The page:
New Mexico Geological Society Annual Spring Meeting & Ft. Stanton Cave Conference — Abstracts

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Resistivity Measurements at Fort Stanton Cave New Mexico

John S. McLean

Earth resistivity measurements near Fort Stanton Cave were begun shortly after the discovery of the Snowy River passage in 2001. Resistive anomalies were frequently detected ahead of the progress of underground exploration and survey of the cave passages, and later shown to represent cave passages when the survey lines passed through the anomalies. Many other anomalies are present between and adjacent to the passages currently known.

The presence of anomalies aligned approximately parallel to major passages in the cave suggest that there are significant passages or passage segments yet to be discovered. Many of these segments may be isolated by collapse and infilling by allogenic sediment, allowing only the air-filled sections to be resolved.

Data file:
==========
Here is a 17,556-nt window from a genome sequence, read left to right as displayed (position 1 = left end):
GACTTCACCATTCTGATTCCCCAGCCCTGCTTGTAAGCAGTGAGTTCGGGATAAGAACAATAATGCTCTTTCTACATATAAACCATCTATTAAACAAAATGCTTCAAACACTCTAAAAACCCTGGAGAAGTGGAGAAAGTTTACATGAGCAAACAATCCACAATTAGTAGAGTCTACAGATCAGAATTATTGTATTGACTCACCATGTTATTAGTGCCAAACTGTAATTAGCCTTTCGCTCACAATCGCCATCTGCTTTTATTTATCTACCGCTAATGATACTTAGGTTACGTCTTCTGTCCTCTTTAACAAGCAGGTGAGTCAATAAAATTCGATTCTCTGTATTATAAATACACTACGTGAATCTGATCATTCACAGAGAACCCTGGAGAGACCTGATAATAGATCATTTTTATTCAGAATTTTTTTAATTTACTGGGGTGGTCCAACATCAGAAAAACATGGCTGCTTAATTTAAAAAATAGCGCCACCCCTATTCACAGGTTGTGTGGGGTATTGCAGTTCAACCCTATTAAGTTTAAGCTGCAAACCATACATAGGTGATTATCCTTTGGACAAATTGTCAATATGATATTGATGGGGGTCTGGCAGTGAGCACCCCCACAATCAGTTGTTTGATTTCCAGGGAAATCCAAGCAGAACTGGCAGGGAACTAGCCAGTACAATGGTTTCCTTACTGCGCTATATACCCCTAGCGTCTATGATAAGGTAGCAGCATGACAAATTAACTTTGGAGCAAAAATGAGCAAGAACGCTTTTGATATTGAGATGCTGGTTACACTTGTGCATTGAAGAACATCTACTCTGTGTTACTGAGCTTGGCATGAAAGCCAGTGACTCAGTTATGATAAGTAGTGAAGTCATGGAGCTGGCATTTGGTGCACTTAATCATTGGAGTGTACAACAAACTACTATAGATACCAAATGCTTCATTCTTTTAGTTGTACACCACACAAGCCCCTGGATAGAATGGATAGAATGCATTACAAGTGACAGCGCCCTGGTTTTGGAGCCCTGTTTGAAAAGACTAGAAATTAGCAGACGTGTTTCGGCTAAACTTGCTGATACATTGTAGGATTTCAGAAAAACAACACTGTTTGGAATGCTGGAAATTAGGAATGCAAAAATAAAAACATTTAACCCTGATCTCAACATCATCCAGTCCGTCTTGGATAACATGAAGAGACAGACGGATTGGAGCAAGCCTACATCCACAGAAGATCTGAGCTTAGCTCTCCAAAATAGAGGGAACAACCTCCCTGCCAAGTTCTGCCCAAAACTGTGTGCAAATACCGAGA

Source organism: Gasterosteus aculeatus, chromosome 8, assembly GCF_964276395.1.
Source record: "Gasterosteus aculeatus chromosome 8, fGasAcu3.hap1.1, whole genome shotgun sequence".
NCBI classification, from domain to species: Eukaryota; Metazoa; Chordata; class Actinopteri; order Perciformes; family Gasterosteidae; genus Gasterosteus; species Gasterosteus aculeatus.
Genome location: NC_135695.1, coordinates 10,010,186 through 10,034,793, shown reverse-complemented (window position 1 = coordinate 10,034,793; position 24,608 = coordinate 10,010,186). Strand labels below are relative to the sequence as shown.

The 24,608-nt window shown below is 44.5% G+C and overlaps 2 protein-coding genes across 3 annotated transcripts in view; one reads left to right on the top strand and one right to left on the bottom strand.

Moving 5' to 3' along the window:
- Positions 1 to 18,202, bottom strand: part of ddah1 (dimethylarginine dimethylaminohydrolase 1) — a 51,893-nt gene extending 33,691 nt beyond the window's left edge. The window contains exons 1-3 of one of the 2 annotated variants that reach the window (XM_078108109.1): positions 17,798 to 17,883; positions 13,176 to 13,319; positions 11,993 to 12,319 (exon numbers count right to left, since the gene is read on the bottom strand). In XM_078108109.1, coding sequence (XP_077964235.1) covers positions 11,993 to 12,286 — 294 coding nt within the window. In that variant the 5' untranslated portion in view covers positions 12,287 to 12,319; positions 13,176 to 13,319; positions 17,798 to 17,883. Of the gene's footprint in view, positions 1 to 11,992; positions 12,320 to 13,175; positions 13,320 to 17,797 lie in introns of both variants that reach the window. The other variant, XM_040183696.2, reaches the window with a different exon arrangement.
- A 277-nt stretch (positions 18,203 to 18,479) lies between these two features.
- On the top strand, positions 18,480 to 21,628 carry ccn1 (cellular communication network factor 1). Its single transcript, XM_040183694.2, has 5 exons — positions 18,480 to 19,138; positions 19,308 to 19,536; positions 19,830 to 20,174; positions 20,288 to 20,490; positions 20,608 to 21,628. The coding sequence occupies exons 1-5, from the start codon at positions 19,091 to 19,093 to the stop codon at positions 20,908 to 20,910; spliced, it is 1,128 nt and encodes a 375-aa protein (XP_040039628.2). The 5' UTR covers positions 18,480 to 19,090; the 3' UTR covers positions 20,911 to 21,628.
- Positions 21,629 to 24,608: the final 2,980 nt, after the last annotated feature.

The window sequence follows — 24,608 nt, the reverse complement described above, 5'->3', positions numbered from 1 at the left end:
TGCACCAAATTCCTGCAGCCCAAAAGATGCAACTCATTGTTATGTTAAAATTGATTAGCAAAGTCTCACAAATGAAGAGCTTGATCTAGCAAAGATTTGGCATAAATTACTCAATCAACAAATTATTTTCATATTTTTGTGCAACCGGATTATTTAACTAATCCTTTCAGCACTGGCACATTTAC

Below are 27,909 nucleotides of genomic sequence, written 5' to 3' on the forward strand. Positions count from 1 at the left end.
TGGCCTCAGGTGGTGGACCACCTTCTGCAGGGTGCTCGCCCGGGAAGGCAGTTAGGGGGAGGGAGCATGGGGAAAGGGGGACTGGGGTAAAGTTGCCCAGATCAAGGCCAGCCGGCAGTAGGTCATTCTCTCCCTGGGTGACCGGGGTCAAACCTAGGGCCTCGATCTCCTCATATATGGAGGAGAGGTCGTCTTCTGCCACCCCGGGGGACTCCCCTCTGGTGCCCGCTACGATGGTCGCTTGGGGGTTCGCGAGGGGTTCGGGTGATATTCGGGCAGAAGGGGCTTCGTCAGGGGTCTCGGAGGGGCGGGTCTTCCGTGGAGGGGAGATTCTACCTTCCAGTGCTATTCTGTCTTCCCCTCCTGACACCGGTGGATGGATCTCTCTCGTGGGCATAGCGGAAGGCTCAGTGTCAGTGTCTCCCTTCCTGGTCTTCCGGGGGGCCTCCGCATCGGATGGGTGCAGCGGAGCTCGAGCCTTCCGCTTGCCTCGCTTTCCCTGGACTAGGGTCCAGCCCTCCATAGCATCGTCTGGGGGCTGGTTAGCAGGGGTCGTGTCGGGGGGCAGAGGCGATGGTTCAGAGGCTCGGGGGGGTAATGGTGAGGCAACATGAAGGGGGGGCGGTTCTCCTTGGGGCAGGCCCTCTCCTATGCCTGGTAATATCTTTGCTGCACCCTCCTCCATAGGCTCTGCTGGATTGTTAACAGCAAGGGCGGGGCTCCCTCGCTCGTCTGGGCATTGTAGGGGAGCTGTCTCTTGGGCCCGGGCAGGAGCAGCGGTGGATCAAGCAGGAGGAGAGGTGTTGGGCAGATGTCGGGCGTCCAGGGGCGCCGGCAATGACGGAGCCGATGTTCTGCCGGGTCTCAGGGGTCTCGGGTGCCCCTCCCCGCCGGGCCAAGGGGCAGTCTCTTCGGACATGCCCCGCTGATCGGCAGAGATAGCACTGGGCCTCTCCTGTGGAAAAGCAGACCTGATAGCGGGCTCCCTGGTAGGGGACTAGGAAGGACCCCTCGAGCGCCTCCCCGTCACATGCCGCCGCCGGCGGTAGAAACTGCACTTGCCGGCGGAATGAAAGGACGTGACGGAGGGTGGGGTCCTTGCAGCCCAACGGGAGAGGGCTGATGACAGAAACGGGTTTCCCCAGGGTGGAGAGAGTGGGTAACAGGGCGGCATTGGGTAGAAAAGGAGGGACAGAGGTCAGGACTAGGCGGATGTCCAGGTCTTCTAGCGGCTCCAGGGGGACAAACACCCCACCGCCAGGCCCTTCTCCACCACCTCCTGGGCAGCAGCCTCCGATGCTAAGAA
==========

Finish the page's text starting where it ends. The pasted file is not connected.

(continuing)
Some of the aligned anomalies may represent passages developed before Snowy River, providing earlier discharge paths to the Rio Bonito or Salado Creek. Others may be local infeeders which have been underdrained, abandoned and partly filled. The abundance of anomalies indicates that cave development and filling is far more extensive than indicated by the passages currently mapped.


2022 New Mexico Geological Society Annual Spring Meeting & Ft. Stanton Cave Conference
April 7-9, 2022, Macey Center, Socorro, NM
Online ISSN: 2834-5800

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